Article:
Why Youth Day '11 Will be Key for Spain


Pilgrim Hopes Event Will Combat Secularism

SYDNEY, Australia, JULY 20, 2008 ( At Benedict XVI's announcement that the next World Youth Day will be hosted by the Archdiocese of Madrid, red and yellow flags went flying up across the field in Sydney's Southern Cross Precinct.

Nineteen-year-old Paola Callas and 20-year-old Miriam Ramírez said they couldn't emphasize enough the importance of this event for their country.

"It's so necessary that Madrid may be able to experience a living Church as we have done here in Sydney over this week," said Callas.

"People don't associate the Church with relevance, joy or even fun over in Spain," added Ramírez. "We have a lot of political upheavals and secularism taking over the contemporary climate so it would be relevant for youth to experience the truths of the Church in a package like that of World Youth Day."

The Church in Spain was host to the successful 4th World Youth Day almost 20 years ago in Santiago de Compostela. In a press conference held after the announcement, Spanish youth said the fruits of that 1989 event were faithful parents and vocations. But, they added, that was at least one generation ago. Many of the pilgrims in Sydney this week were not even born yet.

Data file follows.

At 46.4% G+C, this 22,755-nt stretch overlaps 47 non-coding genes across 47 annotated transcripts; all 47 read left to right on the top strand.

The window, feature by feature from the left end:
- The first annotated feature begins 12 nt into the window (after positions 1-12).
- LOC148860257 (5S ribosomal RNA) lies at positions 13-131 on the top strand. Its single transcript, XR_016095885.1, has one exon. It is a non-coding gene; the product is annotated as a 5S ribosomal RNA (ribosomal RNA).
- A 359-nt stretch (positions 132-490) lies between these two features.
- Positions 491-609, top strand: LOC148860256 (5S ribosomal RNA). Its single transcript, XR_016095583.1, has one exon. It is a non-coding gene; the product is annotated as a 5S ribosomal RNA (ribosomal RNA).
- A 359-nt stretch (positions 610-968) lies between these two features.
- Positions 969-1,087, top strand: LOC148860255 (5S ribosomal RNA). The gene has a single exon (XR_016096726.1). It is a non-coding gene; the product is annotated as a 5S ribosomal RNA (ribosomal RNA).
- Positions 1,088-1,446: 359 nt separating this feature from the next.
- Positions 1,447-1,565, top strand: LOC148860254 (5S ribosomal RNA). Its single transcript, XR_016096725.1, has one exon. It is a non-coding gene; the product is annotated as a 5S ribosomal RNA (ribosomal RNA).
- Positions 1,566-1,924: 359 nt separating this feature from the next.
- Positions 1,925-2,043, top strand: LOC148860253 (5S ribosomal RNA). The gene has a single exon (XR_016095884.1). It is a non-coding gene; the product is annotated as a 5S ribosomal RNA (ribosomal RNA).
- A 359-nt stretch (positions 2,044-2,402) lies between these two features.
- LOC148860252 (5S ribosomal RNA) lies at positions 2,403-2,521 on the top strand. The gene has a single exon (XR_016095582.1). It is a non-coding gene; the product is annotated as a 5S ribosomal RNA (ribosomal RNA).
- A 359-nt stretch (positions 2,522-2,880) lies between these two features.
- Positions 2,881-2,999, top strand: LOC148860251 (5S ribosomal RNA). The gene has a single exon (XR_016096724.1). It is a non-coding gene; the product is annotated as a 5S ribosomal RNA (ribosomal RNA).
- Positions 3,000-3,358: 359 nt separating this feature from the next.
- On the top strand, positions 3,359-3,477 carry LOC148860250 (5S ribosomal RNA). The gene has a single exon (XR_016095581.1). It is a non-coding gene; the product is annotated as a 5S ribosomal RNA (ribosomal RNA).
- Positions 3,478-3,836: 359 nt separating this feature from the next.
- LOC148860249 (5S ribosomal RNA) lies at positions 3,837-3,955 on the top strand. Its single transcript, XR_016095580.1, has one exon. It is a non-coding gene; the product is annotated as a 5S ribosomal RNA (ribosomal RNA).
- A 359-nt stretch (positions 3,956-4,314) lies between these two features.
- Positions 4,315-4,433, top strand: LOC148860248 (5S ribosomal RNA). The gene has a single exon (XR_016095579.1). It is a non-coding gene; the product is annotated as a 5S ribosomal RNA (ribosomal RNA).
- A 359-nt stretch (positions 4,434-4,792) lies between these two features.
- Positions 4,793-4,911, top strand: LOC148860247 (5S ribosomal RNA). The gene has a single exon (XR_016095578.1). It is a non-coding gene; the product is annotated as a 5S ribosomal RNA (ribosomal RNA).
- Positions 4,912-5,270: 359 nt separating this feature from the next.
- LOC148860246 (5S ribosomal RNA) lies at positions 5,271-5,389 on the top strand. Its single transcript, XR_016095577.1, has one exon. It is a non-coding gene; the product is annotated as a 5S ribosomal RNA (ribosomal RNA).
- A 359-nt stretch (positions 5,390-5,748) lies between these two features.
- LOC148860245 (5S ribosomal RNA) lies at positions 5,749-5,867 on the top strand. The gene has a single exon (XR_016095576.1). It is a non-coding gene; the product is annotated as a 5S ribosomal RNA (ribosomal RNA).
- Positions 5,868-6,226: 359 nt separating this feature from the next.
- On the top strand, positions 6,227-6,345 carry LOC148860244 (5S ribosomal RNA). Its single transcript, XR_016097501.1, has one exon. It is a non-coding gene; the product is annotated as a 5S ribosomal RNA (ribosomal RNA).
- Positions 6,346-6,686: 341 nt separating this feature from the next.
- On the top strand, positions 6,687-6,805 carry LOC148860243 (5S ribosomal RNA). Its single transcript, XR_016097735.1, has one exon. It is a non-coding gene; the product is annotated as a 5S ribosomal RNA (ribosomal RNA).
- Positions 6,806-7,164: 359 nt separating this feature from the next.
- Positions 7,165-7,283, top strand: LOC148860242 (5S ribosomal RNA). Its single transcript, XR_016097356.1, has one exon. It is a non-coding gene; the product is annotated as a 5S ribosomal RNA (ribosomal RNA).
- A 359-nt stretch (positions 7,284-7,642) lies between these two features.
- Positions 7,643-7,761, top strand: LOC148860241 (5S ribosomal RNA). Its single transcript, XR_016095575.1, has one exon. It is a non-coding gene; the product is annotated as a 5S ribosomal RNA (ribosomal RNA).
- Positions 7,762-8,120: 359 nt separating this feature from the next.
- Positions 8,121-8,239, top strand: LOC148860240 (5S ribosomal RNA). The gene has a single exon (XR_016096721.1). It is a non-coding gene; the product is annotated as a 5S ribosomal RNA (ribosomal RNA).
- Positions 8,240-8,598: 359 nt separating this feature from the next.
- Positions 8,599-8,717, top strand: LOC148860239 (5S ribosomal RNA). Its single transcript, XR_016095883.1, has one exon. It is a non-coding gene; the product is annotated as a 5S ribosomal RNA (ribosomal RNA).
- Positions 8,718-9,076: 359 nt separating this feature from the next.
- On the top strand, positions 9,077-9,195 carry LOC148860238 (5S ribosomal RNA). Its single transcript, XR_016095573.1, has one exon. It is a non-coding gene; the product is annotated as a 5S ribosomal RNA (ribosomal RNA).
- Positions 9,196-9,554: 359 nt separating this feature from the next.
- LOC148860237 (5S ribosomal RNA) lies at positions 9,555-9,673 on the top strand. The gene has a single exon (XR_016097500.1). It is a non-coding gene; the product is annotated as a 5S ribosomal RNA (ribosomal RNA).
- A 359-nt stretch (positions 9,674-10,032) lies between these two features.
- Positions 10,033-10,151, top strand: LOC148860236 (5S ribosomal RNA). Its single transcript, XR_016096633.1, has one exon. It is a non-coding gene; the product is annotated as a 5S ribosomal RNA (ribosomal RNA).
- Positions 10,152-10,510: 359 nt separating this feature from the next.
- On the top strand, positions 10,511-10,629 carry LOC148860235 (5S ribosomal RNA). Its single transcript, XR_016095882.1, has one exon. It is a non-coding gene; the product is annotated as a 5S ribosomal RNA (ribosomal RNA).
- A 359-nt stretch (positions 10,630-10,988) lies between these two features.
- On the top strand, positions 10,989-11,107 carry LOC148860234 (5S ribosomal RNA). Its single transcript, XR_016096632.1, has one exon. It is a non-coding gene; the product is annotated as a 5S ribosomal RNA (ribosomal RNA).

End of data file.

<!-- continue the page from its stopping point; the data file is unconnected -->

"Since then," said Isabel Borges, "lots of young people don't believe in anything any more, and perhaps the World Youth Day will be useful to touch their consciences."

A journalist of the Spanish episcopal conference, Ivan de Vargas, said that Youth Day in Madrid would run from Aug. 15-21, 2011, but they are already expecting the Pope to arrive a week earlier.

He added that, notwithstanding tough issues in Spanish culture, "Spain is a land which loves the Pope, and on this occasion, the people will be able to show him all their affection."